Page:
Anita Campbell had a provocative post on her Small Biz Trends blog last week. In it, she discussed the book The 4-Hour Work Week by Tim Ferris. She recommends the book, with this caveat, "...I'd suggest you NEVER ...take the title of this book literally."
I think that's good advice. [no, I have not read the book - but I've read ABOUT it so much, I FEEL like I've read it!] I commented on Anita's post, along with about 28 other folks, to date.
As I read through the other comments, I got to thinking that...entrepreneurship is a tricky label. It seems to make people think they will work less, be more successful, and have hordes of media hounds after them for news of their exciting venture.
Nothing could be farther from the truth. Being an entrepreneur is hard work! You put in a whole lot more than 4 hours a week, I can tell you that! Oh, maybe down the road...when you're as successful as Seth Godin (wait, I am willing to bet he puts in more than 4 hours a week), or Bill Gates (hey, he started as an entrepreneur), you might only put in 4 hours. But, I doubt it.
I'm not dissing Ferris's book, nor am I saying you can't achieve a 4-hour work week, if you so desire.
What I am saying is that it doesn't happen overnight. If you're an entrepreneur, you probably don't even have time for lunch. And, I bet you missed breakfast. The only way you're having dinner is if the networking event you plan on attending has some good hors doevers (not just chips, dip and beer).
This could impact your health, of course, so I recommend carrying energy bars around in your purse. I know you're stopping at Starbucks three times a day (you got a lot of Star Bucks cards as thank yous, no doubt - when you presented your fabulous idea to the corporate marketing guy at the #1 small business in your town and...he *it was more likely a 'he' than a 'she' * shook your hand, sent you on your way, then mailed you the Star Bucks cards with a generic thank you, because he was too chicken to really turn you down) but coffee, even with whipped creme, does not count as a meal.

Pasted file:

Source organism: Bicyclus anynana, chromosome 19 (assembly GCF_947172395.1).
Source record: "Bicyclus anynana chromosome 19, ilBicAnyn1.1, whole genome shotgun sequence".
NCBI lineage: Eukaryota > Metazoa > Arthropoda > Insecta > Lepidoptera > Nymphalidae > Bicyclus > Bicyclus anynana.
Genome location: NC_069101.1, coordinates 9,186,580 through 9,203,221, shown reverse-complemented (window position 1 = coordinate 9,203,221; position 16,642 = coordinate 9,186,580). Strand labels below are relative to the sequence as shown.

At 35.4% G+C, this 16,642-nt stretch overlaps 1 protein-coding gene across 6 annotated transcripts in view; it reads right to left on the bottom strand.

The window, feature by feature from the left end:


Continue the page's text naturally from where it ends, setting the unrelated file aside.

Let's face it - entrepreneurs of all levels work hard. They put in 4 hours before the rest of the world has even left their driveway. They are usually still tapping away on the computer at midnight and beyond, connecting all over the world to people who might or might not, help them grow their business.
We all may dream of the 4 hour work week - and some of us will achieve it - after long, exhausting 20-hour days, that flow into 100 hour weeks, desks cluttered with remanants of our bad eating habits (hey, potatoe chips are a vegetable and hot dogs do too provide protein... ). If we keep at it, if we're truly passionate, if we do our homework and learn to do it right, as Tim Ferris advises, I think... we (you) can achieve the results you want. If those results are a 4-hour work week, go for it. Personally, I like what I do so much, work is play. Sometimes the play turns into actual play, othertimes it becomes work... and I do not anticipate scaling back to 4 hours any time soon.
I would say, "Maybe I'll scale back to 4 hours a week when I retire," but, as Tom says, retirement is the kiss of death. Look it up. It's true.